The First Arab-Israeli War was an armed conflict that took place in Palestine between 1947 and 1949. The conflict began on November 30, 1947, when the UN approved a plan to partition Palestine into separate Jewish and Arab states. This decision was met with fierce opposition from the Arab states, who believed that the Jews were being given too much land. Once Israel declared independence on May 14, 1948, Arab armies attacked, hoping to defeat the new state before it became too powerful. Although the conflict was fraught with tension and violence, Israel ultimately won the war, securing its place as the first independent Jewish state in almost two thousand years.
Israel’s victory in the First Arab-Israeli War was historic in Jewish history. It marked the end of a long period of exile and persecution and the beginning of a new era for the Jewish people.
The second Arab-Israeli war, also known as the Suez Crisis, occurred in 1956. It was sparked by Egypt’s nationalization of the Suez Canal, which was previously controlled by French and British interests. Israel, backed by Britain and France, launched a surprise attack on Egypt, and the conflict ended in a ceasefire under pressure from the United Nations.
The Israel Defense Force
The Israel Defense Force (IDF) was established in 1948 as the official military of Israel. It was created to replace various militias that had been formed during the fight for independence. The IDF has played a crucial role in defending Israel against external threats, including wars with its Arab neighbors and ongoing conflicts with Palestinian groups. Over the years, it has evolved into a highly trained and professional fighting force, adopting advanced technologies and strategies to stay ahead of its enemies. Today, the IDF remains one of the most powerful militaries in the world, with a reputation for toughness and resilience. The event that can best demonstrate this is the third Arab-Israeli war.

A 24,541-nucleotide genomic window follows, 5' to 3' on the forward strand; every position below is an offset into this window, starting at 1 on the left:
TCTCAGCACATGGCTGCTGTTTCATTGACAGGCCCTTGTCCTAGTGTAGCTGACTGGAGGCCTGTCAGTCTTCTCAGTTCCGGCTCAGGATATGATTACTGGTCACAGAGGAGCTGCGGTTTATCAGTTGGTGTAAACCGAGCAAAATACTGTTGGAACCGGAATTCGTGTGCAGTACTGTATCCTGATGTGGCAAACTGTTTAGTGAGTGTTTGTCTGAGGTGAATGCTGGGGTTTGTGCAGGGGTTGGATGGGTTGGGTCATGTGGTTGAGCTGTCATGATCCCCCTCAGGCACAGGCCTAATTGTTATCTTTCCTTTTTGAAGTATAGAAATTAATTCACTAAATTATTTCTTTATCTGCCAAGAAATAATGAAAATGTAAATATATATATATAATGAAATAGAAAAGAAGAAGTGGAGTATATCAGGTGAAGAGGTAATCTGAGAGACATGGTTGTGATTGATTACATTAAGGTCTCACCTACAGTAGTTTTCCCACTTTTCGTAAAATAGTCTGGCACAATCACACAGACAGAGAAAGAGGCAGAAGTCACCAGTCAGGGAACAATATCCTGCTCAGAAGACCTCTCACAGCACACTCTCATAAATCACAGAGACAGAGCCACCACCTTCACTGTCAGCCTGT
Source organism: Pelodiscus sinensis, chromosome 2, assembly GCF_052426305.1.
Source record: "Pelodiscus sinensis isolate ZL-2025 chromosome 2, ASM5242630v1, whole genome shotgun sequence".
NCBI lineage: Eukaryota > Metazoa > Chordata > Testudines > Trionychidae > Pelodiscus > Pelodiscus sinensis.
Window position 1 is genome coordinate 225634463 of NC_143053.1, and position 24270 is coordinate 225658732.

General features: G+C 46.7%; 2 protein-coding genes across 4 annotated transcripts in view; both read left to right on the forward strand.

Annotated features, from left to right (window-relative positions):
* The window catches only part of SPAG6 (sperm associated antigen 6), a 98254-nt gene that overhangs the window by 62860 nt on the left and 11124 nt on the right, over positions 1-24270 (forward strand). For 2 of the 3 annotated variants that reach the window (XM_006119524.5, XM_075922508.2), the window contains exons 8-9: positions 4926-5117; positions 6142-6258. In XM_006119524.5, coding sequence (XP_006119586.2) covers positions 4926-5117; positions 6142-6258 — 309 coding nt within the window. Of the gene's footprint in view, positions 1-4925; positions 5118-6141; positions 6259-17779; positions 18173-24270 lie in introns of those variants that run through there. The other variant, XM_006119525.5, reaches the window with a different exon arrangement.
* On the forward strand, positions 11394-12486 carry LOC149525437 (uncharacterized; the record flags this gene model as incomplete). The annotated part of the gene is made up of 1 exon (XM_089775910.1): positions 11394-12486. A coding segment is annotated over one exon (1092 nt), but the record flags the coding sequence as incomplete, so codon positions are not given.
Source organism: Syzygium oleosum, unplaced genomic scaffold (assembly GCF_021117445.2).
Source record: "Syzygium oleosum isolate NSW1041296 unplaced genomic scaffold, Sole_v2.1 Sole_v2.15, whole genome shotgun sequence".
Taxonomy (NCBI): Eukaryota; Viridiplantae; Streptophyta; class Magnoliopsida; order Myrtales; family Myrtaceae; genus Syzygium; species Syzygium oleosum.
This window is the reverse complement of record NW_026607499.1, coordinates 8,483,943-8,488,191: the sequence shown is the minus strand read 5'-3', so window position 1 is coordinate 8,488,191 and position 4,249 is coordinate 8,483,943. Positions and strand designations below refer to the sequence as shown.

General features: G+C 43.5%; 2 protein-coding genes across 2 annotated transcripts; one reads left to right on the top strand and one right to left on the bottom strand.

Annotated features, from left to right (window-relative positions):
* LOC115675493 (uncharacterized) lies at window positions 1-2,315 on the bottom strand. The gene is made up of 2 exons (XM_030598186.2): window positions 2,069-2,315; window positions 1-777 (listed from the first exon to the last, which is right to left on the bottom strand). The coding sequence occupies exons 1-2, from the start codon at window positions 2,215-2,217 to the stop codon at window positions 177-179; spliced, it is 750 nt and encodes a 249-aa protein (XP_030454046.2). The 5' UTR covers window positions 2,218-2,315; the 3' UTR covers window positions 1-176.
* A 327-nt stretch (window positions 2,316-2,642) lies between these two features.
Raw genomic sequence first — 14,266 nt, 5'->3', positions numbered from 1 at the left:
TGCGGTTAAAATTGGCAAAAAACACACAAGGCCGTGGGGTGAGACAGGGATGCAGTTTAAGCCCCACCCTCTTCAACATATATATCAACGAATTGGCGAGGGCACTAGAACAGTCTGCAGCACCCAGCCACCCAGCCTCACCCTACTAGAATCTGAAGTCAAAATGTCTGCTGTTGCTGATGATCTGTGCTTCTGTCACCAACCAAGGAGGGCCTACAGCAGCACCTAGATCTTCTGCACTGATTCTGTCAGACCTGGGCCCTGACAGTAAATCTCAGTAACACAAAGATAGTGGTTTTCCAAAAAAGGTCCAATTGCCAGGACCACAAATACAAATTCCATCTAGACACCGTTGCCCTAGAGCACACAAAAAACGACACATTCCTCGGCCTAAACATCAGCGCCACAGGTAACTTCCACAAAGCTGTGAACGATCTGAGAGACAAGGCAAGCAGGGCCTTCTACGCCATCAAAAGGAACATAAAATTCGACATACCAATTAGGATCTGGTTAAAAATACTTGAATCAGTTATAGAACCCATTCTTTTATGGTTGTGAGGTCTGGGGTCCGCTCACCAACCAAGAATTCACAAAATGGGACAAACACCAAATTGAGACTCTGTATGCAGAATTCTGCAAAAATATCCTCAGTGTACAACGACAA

The third Arab-Israeli war, also known as the Six-Day War, took place in 1967 and remains one of the IDF’s most impressive accomplishments. Tensions had been escalating between Israel and its Arab neighbors, with Egypt closing the Straits of Tiran to Israeli ships and other Arab countries mobilizing troops along Israel’s borders.
Israel launched a preemptive strike and quickly defeated the large Arab coalition, gaining control of the Sinai Peninsula, the Gaza Strip, the West Bank, East Jerusalem, and additional territory. The war marked a turning point in the region’s history and had far-reaching consequences for Israel and the Arabs.
After winning the Six-Day War, Israel was able to establish itself as a powerful force in the Middle East, securing its place as a nation with a strong military and capable leadership. Today, Israel stands as a symbol of hope for Jewish people around the world, and its success in the face of adversity remains a testament to the Jewish people’s resilience and determination.
Modern Israel is a democracy with a proud history in Agriculture, Medicine, and Science. Israel was the country that discovered and isolated THC in marijuana, invented world-class Irrigation systems, and remains a leader in tech and medicinal research. It is the only country in the middle east with a yearly Gay pride festival in Tel Aviv.
After nearly 2000 in the diaspora, the Jewish people have a home again to call their own.
Israel’s silver and gold coins, both ancient and modern, are highly sought after by collectors around the world. Ancient coins from the Judean period, such as the famous Widow’s Mite, are particularly valuable due to their historical significance. Coins from the modern State of Israel, such as the Israeli Gold Bullion Coin, are also highly collectible and often appreciated for their unique designs and limited availability. Below is a link to all the Israel silver coins we currently have in stock.
Israel Silver Coins
These are all the Israeli Silver coins we currently have for sale.